‘The Super Mario Bros. Movie’

A fast but tedious rainbow road

Ricky Miller, Entertainment Editor

Chris Pratt provides the voice of Mario, an Italian plumber who does a lot more than unclog pipes (Photo/IMDB)

The whole “The Super Mario Bros. Movie” phenomenon edges on two of the three co-directors, Aaron Horvath and Michel Jelenic, who were behind “Teen Titans Go! to the Movies” in 2018.  I think that’s why Universal Pictures gave them the green light for this new project.

The voices for “The Super Mario Bros. Movie” include well-known performers Chris Pratt, Charlie Day, Jack Black and Anya Taylor-Joy.  They compliment a fun and enjoyable screen adaptation that despite all the success kind of falls flat.

This new version improves nicely on the 1993 live-action version of “Super Mario Bros.” starring John Leguizamo as Luigi Mario, the late Bob Hoskins as Mario Mario and the late Dennis Hopper as King Koopa.  That one just kind of came and went without much fanfare.  The 1990s were a time when filmmakers didn’t really know how to market video game movies like “Super Mario Bros.,” “Double Dragon” and “Street Fighter” with Jean-Claude Van Damme.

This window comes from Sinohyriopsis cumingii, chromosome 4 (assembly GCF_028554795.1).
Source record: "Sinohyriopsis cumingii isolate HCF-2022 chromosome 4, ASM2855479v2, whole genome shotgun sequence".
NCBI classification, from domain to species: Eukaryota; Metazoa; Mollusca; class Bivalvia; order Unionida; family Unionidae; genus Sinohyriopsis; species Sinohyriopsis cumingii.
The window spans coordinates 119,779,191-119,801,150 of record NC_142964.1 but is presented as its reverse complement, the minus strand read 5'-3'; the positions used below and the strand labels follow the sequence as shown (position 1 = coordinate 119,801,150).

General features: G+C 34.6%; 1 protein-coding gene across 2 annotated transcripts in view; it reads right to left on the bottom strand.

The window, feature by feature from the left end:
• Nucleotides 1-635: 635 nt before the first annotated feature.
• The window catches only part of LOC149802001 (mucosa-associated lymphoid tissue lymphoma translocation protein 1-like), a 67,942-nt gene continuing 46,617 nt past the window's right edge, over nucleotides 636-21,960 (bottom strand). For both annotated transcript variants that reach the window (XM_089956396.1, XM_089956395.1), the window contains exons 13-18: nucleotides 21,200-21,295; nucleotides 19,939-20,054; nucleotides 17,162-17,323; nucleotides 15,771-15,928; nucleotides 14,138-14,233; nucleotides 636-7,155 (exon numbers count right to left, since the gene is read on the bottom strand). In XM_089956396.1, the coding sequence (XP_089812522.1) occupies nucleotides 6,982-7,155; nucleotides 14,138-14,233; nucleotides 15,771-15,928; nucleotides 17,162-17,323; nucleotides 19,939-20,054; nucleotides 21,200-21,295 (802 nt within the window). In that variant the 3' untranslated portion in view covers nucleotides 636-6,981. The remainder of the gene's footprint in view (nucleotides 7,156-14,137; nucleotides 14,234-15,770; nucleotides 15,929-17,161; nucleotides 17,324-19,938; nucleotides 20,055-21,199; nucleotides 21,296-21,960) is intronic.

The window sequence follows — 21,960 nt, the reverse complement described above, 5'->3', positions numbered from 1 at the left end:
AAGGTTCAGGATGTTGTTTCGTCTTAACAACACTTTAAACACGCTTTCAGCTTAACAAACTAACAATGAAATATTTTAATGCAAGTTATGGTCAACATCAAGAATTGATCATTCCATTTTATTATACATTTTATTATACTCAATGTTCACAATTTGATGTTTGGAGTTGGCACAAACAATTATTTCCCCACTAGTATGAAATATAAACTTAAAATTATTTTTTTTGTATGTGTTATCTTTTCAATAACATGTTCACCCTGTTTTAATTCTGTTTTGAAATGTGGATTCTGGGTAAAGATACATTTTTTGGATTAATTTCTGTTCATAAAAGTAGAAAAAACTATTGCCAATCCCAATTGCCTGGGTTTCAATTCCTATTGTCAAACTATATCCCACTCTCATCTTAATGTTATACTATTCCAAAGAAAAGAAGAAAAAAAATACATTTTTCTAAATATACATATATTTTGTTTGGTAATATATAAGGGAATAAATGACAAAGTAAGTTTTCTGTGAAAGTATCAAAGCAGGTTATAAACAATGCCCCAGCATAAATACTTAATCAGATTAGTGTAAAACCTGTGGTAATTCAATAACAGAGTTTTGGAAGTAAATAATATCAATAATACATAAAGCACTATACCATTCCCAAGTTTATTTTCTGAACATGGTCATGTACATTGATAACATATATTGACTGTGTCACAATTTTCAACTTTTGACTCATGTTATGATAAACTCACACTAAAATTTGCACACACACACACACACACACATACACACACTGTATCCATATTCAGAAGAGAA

This rainbow-colored animated version is a vast improvement on those duds.  It helps that everyone brings their A-game. I know that Day, who plays Luigi, had a lot of fun.  Black, who can be over-the-top at times, is adequate and provides a decent service as Bowser, the villain.  In fact, he turns out to be more of a colleague to Luigi and Mario in this tale.

This cinematic romp is aimed at kids 10 and up.  It’s one of those rare occurrences like lightning in a bottle.  It hits theaters at a time when there’s not much competition for that age group of moviegoers.  The overwhelming success of nearing a billion bucks at the box office is a result of these PG-rated “Mario Bros.” lighting up the big screen at exactly the right time.

The lightning missed my bottle, though.  It wasn’t DOA, it was D-U-D, a flat-out dud.  I know I’m not in the target audience.  Of course, the movie studios don’t care much about what I think because I don’t fall in into their specific demographic.

This “Super Mario Bros.” romp is a fun family movie that’s full-throttle all the time.  It’s enjoyable visually because vibrant colors splash across the screen.  The story is lagging way behind the colorful palate, however.  I never lost interest because of all the kinetic energy and the screen breakneck pacing of the action.

It’s not a bad movie per se, but I am not part of the target audience.  I was unable to summon up my inner-Mario ability.

There is no doubt it’s a smash hit for the kids.  “The Super Mario Bros. Movie” just doesn’t rate accolades from me.   I disliked the movie, but I didn’t hate it.

Grade:  C-